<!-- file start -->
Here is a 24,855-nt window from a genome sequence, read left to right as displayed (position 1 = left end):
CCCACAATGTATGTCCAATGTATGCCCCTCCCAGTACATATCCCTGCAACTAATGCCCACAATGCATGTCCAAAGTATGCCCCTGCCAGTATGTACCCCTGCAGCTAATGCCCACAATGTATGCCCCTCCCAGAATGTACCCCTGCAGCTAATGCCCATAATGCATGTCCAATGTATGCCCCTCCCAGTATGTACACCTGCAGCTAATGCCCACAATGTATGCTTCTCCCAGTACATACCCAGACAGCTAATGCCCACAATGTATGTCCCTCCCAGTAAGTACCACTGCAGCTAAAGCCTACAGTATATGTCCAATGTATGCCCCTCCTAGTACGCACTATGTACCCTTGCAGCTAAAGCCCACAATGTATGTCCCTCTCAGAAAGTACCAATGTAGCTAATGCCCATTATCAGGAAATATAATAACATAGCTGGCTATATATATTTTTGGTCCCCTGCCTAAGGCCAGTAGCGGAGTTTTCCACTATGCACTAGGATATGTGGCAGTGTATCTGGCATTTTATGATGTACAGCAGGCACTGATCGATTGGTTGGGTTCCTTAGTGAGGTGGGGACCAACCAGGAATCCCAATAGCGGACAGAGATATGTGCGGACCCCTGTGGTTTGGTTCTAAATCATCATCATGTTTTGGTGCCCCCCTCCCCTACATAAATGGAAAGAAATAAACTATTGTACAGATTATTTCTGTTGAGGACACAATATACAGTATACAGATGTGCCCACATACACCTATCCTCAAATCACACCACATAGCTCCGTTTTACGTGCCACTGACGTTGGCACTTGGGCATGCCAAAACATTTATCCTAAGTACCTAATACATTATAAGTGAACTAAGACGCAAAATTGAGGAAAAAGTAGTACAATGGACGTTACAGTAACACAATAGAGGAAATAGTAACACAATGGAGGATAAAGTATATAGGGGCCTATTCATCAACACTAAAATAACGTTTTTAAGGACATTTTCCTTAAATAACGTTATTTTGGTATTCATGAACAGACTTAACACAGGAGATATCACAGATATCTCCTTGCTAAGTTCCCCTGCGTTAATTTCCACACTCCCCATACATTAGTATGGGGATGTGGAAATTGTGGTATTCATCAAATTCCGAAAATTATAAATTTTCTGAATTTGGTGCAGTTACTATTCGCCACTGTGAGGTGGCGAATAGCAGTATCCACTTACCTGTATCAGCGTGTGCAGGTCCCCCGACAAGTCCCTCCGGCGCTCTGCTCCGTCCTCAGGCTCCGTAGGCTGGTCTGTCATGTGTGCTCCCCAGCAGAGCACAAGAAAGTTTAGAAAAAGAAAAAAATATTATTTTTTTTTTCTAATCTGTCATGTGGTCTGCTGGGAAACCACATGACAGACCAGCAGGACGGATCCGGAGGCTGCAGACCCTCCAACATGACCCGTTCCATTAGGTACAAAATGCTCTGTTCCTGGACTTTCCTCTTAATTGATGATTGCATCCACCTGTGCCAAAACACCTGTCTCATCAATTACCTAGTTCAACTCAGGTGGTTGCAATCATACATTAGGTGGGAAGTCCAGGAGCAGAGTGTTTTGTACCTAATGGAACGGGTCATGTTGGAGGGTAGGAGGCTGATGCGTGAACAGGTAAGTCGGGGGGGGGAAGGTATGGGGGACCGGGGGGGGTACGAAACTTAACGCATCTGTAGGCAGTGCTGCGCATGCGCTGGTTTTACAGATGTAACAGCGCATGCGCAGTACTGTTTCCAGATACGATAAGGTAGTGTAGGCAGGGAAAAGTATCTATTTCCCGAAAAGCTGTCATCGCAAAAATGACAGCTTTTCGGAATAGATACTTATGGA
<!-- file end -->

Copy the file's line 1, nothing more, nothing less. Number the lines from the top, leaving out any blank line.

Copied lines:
Here is a 24,855-nt window from a genome sequence, read left to right as displayed (position 1 = left end):